Celery

Celery, scientifically known as Apium graveolens, is a crisp and crunchy vegetable prized for its distinctive flavor and versatility in culinary creations. Originating from the Mediterranean region, celery is cultivated for its edible stalks, leaves, and seeds, which are commonly used in soups, salads, stir-fries, and as a garnish. Celery plants are biennial herbs characterized by their erect, ribbed stalks and bright green, compound leaves that form a rosette. They produce small white flowers in umbels that eventually develop into tiny seeds. Celery thrives in cool climates with moist, fertile soil and requires consistent watering to prevent bitterness. Renowned for its crisp texture and unique taste, celery and its plant remain essential ingredients in kitchens worldwide, offering both culinary delight and nutritional benefits.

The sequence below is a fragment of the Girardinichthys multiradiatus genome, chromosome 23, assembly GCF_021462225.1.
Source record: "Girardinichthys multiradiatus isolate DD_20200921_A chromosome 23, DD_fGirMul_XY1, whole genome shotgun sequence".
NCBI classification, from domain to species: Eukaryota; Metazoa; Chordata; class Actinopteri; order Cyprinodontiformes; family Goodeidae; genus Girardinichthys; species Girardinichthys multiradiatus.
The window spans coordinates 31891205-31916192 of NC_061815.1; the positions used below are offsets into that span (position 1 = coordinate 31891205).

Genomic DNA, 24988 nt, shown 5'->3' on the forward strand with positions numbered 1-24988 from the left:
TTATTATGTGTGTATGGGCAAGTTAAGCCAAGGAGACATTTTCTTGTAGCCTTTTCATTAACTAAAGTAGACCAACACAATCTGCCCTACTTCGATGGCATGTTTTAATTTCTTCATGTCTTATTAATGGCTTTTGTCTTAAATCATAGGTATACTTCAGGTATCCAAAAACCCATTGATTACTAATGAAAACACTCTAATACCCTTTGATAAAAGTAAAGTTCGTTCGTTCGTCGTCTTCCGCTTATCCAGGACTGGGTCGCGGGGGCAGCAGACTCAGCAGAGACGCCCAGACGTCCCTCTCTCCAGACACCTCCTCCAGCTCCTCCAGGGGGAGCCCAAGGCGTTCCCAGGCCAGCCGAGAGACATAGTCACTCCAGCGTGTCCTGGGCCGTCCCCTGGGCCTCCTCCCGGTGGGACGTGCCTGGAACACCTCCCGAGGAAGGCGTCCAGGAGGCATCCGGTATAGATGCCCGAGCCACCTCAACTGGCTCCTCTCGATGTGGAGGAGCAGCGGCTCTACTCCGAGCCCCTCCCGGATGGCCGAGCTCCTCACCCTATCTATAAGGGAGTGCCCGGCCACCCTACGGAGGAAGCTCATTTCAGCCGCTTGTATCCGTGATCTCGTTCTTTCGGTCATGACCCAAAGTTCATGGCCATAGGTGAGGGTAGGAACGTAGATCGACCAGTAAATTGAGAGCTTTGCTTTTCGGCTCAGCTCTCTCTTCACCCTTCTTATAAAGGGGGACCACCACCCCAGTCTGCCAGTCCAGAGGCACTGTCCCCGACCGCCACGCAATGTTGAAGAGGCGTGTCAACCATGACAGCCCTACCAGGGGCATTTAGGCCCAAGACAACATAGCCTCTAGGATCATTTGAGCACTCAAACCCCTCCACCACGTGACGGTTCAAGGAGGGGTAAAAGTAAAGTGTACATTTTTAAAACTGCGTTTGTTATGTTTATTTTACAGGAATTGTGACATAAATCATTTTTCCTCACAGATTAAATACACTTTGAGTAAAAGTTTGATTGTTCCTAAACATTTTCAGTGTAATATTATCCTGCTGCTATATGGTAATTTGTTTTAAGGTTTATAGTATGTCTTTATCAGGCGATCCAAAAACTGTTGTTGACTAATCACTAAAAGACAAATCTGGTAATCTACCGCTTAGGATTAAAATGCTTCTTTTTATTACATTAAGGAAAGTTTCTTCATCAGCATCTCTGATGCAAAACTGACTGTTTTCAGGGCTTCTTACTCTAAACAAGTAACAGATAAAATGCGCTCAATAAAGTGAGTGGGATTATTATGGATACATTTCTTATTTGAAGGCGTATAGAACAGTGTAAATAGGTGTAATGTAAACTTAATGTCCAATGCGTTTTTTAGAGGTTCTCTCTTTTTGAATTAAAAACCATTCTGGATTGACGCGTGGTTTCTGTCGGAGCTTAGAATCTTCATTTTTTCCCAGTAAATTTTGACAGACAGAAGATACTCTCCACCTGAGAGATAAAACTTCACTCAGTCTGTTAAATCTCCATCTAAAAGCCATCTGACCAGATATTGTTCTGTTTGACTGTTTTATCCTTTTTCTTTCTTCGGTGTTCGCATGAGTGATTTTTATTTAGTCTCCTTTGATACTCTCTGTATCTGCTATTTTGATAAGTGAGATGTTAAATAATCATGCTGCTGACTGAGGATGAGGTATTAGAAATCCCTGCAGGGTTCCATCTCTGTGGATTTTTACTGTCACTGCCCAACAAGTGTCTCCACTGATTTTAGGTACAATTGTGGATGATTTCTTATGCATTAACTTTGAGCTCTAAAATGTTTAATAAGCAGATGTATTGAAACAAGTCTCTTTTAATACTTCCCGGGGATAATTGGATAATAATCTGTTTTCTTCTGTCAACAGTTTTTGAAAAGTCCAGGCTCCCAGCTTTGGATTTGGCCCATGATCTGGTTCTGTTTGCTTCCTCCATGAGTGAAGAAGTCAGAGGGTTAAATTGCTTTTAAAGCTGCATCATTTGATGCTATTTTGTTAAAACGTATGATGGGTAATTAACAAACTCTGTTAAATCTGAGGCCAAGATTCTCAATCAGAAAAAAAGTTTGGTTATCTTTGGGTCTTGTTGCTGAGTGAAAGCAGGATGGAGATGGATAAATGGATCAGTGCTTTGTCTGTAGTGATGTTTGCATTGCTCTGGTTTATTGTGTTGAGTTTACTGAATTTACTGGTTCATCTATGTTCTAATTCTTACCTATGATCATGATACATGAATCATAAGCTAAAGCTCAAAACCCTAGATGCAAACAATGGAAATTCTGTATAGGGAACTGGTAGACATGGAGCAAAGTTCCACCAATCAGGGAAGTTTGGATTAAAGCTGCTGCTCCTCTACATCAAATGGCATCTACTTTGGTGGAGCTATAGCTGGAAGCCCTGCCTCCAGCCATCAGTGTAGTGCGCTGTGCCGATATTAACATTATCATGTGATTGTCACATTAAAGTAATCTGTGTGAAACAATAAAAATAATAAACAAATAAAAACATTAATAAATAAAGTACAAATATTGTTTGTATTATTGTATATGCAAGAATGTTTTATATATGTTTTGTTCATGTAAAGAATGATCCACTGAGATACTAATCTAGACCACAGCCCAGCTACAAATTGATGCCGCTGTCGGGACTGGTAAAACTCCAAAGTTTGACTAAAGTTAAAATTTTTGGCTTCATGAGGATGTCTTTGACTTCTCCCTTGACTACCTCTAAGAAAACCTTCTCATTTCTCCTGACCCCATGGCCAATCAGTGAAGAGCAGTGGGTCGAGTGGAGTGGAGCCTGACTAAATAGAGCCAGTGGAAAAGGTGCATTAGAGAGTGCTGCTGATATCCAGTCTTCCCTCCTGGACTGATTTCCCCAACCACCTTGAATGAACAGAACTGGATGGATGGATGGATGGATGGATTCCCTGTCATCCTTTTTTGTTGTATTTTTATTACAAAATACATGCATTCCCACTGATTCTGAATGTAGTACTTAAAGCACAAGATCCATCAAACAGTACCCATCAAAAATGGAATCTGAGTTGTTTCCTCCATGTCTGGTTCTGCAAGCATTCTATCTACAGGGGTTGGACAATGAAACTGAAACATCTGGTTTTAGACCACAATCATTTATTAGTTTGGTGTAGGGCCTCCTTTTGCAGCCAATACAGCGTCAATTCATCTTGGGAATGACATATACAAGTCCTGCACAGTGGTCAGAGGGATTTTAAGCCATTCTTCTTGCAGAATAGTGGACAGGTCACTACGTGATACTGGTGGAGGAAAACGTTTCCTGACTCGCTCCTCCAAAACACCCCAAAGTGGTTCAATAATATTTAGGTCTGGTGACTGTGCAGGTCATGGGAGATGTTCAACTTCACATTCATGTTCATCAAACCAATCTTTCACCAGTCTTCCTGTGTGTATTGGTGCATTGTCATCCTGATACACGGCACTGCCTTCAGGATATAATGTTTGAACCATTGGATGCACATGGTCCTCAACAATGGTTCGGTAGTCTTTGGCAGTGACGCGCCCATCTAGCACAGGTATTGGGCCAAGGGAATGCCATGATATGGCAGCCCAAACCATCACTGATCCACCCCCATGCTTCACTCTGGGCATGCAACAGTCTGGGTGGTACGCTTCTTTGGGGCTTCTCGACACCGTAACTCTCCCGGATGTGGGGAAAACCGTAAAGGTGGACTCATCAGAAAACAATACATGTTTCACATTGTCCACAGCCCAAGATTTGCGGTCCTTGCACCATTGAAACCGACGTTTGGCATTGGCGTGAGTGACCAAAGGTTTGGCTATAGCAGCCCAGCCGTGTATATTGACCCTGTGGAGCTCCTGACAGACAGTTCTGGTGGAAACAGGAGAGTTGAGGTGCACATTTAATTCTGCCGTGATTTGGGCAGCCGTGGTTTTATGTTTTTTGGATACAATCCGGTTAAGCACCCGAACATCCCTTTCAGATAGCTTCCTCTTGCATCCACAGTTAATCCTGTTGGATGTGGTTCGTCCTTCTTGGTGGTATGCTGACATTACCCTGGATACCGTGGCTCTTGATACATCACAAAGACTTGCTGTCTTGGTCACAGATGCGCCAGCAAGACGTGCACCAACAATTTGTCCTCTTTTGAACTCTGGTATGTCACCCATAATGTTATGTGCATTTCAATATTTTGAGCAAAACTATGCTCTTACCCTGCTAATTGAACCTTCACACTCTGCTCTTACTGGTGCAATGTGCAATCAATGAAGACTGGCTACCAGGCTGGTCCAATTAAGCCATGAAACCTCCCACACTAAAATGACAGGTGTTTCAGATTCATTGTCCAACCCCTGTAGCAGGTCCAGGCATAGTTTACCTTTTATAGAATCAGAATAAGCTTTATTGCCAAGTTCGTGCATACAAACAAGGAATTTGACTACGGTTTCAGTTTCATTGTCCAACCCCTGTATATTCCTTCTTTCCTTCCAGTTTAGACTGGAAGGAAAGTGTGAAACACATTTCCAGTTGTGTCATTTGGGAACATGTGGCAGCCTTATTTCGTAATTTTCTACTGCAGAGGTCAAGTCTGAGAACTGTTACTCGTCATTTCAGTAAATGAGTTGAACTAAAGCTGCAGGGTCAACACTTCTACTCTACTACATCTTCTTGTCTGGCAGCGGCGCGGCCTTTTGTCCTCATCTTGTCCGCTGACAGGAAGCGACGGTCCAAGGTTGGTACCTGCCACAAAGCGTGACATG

Plant Type

How To Plant

To plant celery seeds, prepare a seedbed by loosening the soil to a depth of about 6 inches and removing any debris. Ensure the soil is well-drained and rich in organic matter. Sow the celery seeds thinly and cover them lightly with soil, pressing gently to ensure good seed-to-soil contact. Water the seeds gently but thoroughly, keeping the soil consistently moist but not waterlogged. Celery seeds require a warm and consistent temperature of around 70°F (21°C) for germination, so consider using a seedling heat mat if necessary. Once the seedlings emerge, thin them to about 8-10 inches apart to allow for proper growth. Keep the soil consistently moist throughout the growing season, and provide ample sunlight or artificial light if growing indoors. With proper care, you’ll soon enjoy fresh, crisp celery stalks straight from your garden.